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Zimich Evgenia Vladimirovna LEXICOLOGY OF THE ENGLISH LANGUAGE Prezentacii.com
LECTURE 2 THE STRUCTURE OF WORDS AND WORD-BUILDING (Part 1) 1. General problems of the theory of the word. 2. The structure of the word. Types of morphemes and their specific features. 3. Affixation. Prezentacii.com
1. General Problems of the Theory of the Word. The Definition of the Word.
The problems associated with the definition of the word have always been most complex and remain disputable. The matter is that the simplest word has many different aspects. It has a sound form because it is a certain arrangement of phonemes. It has its morphological structure, being a certain arrangement of morphemes.
Being the central element of any language system, the word is a sort of focus for the problems of phonology, lexicology, syntax, morphology and also some other sciences that have to deal with language and speech.
The definition of the word from the point of view of philosophy: Words are not mere sounds but names of matter (T. Hobbes).
The definition of the word from the point of view of physiology: A word is a universal signal that can substitute any other signal from the environment in evoking a response in a human organism (I. Pavlov).
The definition of the word from the point of view of Machine Mathematical Linguistics: A word is a sequence of graphemes between two blanks.
The definition of the word from the point of view of syntax: A word is a minimum sentence (H. Sweet). A word is a minimum free form (L. Bloomfield).
The definition of the word from the point of view of semantics: Words are meaningful units (S. Ullmann).
The definition of the word from the point of view of syntax and semantics: A word is one of the smallest completely satisfying bits of isolated units into which the sentence resolves itself (E. Sapir).
The definition of the word from the point of view of semantics and phonology: A word is an articulate sound- symbol in its aspect of denoting something which is spoken about (A. Gardiner).
The definition of the word from the point of view of semantics, phonology and grammar: A word is the association of a given meaning with a given group of sounds susceptible to a given grammatical employment (A. Meillet).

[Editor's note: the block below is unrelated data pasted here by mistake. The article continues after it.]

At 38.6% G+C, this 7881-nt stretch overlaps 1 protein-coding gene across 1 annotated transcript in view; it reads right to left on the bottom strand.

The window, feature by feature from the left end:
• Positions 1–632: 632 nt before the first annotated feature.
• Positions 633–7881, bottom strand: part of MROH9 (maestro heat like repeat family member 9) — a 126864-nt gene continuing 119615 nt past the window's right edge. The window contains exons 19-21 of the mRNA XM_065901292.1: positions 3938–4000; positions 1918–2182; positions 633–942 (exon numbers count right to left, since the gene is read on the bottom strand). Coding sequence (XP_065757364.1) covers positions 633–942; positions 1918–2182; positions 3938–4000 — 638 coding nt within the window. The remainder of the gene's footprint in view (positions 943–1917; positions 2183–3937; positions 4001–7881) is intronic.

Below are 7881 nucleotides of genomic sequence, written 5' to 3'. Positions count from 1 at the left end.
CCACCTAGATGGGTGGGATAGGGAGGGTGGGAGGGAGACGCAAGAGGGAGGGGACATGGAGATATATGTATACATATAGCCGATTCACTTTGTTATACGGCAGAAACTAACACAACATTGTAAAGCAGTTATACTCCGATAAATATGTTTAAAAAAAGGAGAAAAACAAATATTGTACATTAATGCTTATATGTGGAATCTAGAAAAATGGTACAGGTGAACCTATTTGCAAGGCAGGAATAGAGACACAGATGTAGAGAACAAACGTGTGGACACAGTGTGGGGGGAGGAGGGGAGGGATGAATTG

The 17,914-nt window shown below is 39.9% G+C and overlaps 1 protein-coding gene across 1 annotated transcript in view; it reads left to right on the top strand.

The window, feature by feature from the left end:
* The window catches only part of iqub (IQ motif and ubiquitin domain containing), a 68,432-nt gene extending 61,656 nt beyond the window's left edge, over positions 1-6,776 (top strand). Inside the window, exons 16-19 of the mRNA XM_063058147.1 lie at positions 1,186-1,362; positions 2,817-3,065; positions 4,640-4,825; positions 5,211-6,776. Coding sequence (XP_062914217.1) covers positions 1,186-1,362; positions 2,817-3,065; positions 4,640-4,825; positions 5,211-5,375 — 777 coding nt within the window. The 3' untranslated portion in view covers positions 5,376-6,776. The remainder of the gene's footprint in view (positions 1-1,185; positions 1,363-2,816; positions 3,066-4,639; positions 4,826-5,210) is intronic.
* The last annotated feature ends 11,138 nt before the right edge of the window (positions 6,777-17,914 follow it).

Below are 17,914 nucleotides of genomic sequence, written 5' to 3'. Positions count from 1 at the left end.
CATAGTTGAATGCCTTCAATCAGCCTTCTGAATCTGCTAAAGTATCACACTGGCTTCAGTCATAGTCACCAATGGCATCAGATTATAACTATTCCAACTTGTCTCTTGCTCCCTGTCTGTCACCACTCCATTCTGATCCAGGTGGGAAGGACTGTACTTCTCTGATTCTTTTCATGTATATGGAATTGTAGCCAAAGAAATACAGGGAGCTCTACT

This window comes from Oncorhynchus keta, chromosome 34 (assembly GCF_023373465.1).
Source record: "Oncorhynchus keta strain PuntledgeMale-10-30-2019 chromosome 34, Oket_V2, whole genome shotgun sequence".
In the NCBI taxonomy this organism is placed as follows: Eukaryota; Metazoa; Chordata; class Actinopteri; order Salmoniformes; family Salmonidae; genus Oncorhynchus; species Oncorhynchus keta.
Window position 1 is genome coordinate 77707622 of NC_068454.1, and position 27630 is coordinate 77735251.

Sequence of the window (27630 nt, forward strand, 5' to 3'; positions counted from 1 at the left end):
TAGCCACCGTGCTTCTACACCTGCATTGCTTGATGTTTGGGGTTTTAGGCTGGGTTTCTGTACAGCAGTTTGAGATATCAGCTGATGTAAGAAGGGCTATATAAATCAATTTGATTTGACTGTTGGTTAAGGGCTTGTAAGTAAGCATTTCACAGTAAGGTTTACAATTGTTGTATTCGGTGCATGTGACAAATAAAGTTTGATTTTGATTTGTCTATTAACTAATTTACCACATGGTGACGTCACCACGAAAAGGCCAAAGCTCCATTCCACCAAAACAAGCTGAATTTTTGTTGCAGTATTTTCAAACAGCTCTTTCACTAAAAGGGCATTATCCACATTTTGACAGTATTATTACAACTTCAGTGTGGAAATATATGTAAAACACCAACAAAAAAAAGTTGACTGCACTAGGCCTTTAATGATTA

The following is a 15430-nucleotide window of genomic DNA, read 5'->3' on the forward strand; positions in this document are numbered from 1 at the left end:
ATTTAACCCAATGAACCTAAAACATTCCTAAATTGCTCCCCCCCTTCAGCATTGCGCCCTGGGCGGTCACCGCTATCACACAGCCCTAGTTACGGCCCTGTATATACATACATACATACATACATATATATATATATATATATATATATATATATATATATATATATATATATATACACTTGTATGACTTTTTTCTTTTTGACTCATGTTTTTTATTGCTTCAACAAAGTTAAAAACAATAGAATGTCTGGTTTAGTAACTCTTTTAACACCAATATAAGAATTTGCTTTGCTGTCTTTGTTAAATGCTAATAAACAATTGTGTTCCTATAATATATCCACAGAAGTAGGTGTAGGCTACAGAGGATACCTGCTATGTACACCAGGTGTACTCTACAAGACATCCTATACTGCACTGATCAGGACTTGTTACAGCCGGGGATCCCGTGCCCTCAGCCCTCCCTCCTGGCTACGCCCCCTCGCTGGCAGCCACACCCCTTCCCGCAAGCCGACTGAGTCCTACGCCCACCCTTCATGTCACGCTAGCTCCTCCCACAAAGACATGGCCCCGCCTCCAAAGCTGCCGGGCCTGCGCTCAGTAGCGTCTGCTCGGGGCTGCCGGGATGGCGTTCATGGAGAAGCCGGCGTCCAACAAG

Yet none of the definitions can be considered totally satisfactory in all aspects. Optimal is the definition of the word given be I. Arnold: The word is a speech unit used for the purposes of human communication, materially representing a group of sounds, possessing a meaning, susceptible to grammatical employment and characterised by formal and semantic unity.
2. The Structure of the Word. Types of Morphemes and their Specific Features
Words appear to be divisible into smaller units which are called morphemes which is an association of a given meaning with a given group of sounds. Morphemes occur as constituents of words.
Morphemes The word wool has one free morpheme, the word woolen consists of two morphemes: wool (which is free) and –en (which is bound). Free (those that can occur alone) Bound (those which cannot occur alone)
Unlike roots affixes are usually bound morphemes. According to their function and meaning prefixes and suffixes are divided into Derivational affixes are those by means of which new words are formed: to teach – a teacher. Functional are those by means of which new forms of words are formed: teach – teaches.
Affixation is the creation of a word by modifying its root with an affix. It is a very productive type of word formation.
Affixation Suffixation which is characteristic of noun and adjective formation. Prefixation which is typical of verb formation.